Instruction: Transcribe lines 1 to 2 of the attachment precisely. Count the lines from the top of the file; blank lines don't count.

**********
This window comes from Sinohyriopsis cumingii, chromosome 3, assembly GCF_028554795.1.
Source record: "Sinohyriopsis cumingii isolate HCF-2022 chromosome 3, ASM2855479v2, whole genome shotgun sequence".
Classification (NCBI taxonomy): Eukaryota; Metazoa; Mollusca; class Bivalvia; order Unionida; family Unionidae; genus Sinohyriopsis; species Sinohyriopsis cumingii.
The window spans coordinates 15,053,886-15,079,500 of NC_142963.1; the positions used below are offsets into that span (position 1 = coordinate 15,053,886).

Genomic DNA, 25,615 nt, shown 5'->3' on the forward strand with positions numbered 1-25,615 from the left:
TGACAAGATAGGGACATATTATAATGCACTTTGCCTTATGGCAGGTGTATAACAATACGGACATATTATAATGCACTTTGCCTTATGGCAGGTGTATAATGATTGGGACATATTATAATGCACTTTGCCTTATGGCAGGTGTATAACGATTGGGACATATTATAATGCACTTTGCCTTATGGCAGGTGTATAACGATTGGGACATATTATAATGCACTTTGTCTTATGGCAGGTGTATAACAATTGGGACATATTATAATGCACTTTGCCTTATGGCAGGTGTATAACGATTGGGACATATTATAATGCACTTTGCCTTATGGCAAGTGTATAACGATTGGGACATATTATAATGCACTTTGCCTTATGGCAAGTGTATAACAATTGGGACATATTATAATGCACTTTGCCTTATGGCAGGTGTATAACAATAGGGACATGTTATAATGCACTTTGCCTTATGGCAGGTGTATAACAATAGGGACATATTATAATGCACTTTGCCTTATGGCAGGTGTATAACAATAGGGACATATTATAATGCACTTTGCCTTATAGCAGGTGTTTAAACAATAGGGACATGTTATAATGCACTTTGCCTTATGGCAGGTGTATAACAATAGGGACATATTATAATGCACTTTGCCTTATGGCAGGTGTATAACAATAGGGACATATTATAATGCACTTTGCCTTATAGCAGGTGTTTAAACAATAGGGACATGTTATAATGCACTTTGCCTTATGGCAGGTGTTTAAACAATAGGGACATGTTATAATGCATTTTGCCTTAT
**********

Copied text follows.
This window comes from Sinohyriopsis cumingii, chromosome 3, assembly GCF_028554795.1.
Source record: "Sinohyriopsis cumingii isolate HCF-2022 chromosome 3, ASM2855479v2, whole genome shotgun sequence".